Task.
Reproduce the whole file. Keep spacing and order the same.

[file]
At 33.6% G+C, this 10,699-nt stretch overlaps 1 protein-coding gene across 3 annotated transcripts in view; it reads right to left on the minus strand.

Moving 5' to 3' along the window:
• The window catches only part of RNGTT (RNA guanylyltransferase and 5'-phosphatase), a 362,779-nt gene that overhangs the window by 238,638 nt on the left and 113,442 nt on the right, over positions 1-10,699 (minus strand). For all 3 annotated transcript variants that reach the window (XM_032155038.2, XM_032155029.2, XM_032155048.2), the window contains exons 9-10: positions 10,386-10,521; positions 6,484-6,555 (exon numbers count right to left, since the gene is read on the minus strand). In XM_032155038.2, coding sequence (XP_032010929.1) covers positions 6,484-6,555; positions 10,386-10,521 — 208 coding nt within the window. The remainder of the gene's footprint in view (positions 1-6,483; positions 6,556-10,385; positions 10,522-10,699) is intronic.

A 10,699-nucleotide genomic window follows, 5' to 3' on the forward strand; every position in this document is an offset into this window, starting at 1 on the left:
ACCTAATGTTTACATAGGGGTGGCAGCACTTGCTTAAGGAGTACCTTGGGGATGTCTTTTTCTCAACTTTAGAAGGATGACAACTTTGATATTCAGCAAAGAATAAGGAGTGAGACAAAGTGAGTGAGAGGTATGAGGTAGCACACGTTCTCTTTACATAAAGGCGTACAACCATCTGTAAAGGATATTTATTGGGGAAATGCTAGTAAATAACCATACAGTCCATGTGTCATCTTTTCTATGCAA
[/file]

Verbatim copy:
At 33.6% G+C, this 10,699-nt stretch overlaps 1 protein-coding gene across 3 annotated transcripts in view; it reads right to left on the minus strand.

Moving 5' to 3' along the window:
• The window catches only part of RNGTT (RNA guanylyltransferase and 5'-phosphatase), a 362,779-nt gene that overhangs the window by 238,638 nt on the left and 113,442 nt on the right, over positions 1-10,699 (minus strand). For all 3 annotated transcript variants that reach the window (XM_032155038.2, XM_032155029.2, XM_032155048.2), the window contains exons 9-10: positions 10,386-10,521; positions 6,484-6,555 (exon numbers count right to left, since the gene is read on the minus strand). In XM_032155038.2, coding sequence (XP_032010929.1) covers positions 6,484-6,555; positions 10,386-10,521 — 208 coding nt within the window. The remainder of the gene's footprint in view (positions 1-6,483; positions 6,556-10,385; positions 10,522-10,699) is intronic.

A 10,699-nucleotide genomic window follows, 5' to 3' on the forward strand; every position in this document is an offset into this window, starting at 1 on the left:
ACCTAATGTTTACATAGGGGTGGCAGCACTTGCTTAAGGAGTACCTTGGGGATGTCTTTTTCTCAACTTTAGAAGGATGACAACTTTGATATTCAGCAAAGAATAAGGAGTGAGACAAAGTGAGTGAGAGGTATGAGGTAGCACACGTTCTCTTTACATAAAGGCGTACAACCATCTGTAAAGGATATTTATTGGGGAAATGCTAGTAAATAACCATACAGTCCATGTGTCATCTTTTCTATGCAA